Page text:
Publish articles and book reviews in ELT magazines. As past editor of IATEFL Voices, I know there is a need for high-quality articles from IATEFL members. If you’ve developed an innovative approach to teaching something, write about it!
Take part in online discussions, answer questions, and post updates. I am not very active on social media (I should be more active…), but I do have over 2,500 connections on LinkedIn. Two weeks ago, I posted on LinkedIn about the forthcoming publication of Pathways, and over 7,000 people have seen that post.
Build a website. You could hire this out, or it’s fairly easy to do it yourself. I have two, one for writing (this one) and one for academic editing. I built both myself using Wix. Decide whether you want to include a blog as part of your online presence.
Keep your branding consistent. At the recent ELT Publishing Professionals Awayday, I took part in a networking activity where we were asked to exchange business cards. Mine has my photo on the back. One woman took my card and said, “I know this picture!” It’s the same one I use for everything, and she had seen it in Voices. Her comment: “Great branding!”
Don’t pester commissioning editors; just quietly establish yourself as someone who knows what they are doing. Produce good work, share ideas, show an interest in engaging with fellow professionals, and you will be noticed. Today, a lot of my work comes from personal contacts.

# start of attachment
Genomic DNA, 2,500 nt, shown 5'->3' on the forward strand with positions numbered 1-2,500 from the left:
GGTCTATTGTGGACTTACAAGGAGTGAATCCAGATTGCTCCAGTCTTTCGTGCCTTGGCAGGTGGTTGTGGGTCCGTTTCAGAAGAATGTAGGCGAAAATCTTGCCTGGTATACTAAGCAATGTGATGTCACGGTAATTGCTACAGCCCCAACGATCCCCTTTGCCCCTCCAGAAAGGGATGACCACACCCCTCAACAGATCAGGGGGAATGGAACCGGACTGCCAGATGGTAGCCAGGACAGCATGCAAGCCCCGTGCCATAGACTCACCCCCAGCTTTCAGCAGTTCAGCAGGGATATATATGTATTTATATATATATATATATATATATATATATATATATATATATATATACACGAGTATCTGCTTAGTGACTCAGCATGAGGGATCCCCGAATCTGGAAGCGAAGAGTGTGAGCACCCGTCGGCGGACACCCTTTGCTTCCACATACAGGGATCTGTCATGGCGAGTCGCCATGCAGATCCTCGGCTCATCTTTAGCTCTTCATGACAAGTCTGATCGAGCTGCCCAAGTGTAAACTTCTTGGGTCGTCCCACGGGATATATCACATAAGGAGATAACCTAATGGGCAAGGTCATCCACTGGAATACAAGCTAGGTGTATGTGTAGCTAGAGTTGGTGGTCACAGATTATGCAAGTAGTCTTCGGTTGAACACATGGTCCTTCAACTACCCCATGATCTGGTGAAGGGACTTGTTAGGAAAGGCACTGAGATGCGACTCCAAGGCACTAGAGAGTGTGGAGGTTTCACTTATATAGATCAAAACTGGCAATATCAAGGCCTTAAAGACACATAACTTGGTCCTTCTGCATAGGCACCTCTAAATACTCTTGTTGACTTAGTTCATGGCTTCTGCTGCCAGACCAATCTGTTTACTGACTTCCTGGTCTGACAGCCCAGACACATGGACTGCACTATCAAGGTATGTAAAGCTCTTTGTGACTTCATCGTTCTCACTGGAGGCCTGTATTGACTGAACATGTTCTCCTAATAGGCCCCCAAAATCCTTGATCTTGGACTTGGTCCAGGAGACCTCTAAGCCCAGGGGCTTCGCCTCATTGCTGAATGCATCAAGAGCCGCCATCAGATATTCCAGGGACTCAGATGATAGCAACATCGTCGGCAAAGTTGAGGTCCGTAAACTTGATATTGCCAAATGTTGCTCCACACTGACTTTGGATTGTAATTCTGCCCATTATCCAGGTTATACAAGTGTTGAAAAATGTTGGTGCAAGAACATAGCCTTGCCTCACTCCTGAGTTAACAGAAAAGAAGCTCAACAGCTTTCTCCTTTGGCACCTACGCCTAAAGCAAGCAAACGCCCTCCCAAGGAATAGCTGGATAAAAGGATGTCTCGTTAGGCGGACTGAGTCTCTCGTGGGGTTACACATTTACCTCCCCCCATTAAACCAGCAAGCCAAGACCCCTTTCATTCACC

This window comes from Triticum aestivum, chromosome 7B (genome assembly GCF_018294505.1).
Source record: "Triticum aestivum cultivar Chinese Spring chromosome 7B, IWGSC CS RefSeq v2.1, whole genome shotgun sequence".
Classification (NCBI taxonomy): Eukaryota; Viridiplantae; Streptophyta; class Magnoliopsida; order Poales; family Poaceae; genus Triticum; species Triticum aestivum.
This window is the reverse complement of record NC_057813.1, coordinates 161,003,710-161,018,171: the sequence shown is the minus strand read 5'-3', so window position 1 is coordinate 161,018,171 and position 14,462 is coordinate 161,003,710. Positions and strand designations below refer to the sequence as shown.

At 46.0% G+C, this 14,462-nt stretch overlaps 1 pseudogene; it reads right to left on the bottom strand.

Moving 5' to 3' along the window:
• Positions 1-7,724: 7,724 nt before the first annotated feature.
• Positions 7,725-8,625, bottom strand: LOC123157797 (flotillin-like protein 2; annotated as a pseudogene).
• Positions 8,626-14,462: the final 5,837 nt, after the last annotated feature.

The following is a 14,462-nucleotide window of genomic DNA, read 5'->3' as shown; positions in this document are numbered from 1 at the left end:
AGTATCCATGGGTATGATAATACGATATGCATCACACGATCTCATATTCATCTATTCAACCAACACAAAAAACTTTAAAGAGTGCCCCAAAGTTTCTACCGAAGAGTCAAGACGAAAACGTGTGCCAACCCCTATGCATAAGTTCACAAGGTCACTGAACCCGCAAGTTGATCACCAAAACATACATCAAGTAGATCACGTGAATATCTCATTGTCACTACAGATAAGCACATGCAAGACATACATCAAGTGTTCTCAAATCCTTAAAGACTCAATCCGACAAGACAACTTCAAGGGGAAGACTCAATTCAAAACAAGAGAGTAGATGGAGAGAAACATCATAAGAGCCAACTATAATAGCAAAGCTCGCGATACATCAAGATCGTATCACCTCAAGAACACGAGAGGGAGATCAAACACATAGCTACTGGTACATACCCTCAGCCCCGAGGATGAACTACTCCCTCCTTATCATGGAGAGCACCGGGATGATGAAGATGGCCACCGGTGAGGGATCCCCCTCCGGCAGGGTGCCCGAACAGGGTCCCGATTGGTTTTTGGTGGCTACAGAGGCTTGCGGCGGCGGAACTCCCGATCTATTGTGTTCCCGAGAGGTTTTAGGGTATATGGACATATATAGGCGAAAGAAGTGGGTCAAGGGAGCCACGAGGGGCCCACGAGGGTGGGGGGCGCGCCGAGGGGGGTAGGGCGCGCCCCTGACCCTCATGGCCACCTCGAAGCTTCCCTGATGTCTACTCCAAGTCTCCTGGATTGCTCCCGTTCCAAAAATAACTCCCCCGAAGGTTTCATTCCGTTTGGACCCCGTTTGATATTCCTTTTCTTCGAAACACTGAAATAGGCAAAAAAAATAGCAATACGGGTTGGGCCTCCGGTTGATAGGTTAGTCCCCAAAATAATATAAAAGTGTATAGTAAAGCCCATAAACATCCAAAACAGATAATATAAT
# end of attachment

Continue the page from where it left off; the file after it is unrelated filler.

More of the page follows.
A few things to keep in mind:
You may have a great idea for a book (as I did with Critical Reading), but depending on where you are based and what you want to write, it may be difficult or impossible to attract the interest of a publisher. ELT publishing is generally publisher-driven, not author-driven. I was fortunate in being located in a country where publishers are open to proposals from authors. I wrote about this in this blog post on the MaWSIG website.
If you are not immediately presented with a contract to write a book for a big-name publisher, there is still a lot you can do. Many (perhaps most) ELT writers don’t start by authoring books. They start by creating supplementary materials: worksheets, online practice materials, testing materials, teacher guides, and so on. Some writers prefer to work on these materials; they get to work on a variety of projects. Some writers specialize in teacher guides, others in grammar or vocabulary exercises. Also, remember that there are lots of publishers besides the big four or five. Working for a smaller, more regional, or more specialized publisher can be very rewarding. There’s much more out there than just writing student books for big-name publishers.
It may be enough for you to keep teaching and writing excellent materials for your own classes. Many teacher-writers find that writing custom materials for their own school and staying in the classroom provides a good balance.
I would warn against quitting your day job in order to pursue a writing career. I did, but (a) I already had a book in the works; (b) I had a lot of contacts; (c) I had more than one income stream; and (d) I have a husband who has a job with a good salary and great benefits.
See It As an Ongoing Process
You haven’t suddenly “made it” when you see your name on the front of a book. The shelf life of most books is only a few years; there’s always something new that comes along. I get a thrill from walking into a conference venue and seeing one of my own books on display, but I know it won't last forever.
Never stop learning, networking, marketing yourself. At the same time, carry out regular self-evaluations: what is working, what isn’t, what comes next? Do you want to expand your offerings, limit what you do, change your focus?
Enjoy the process!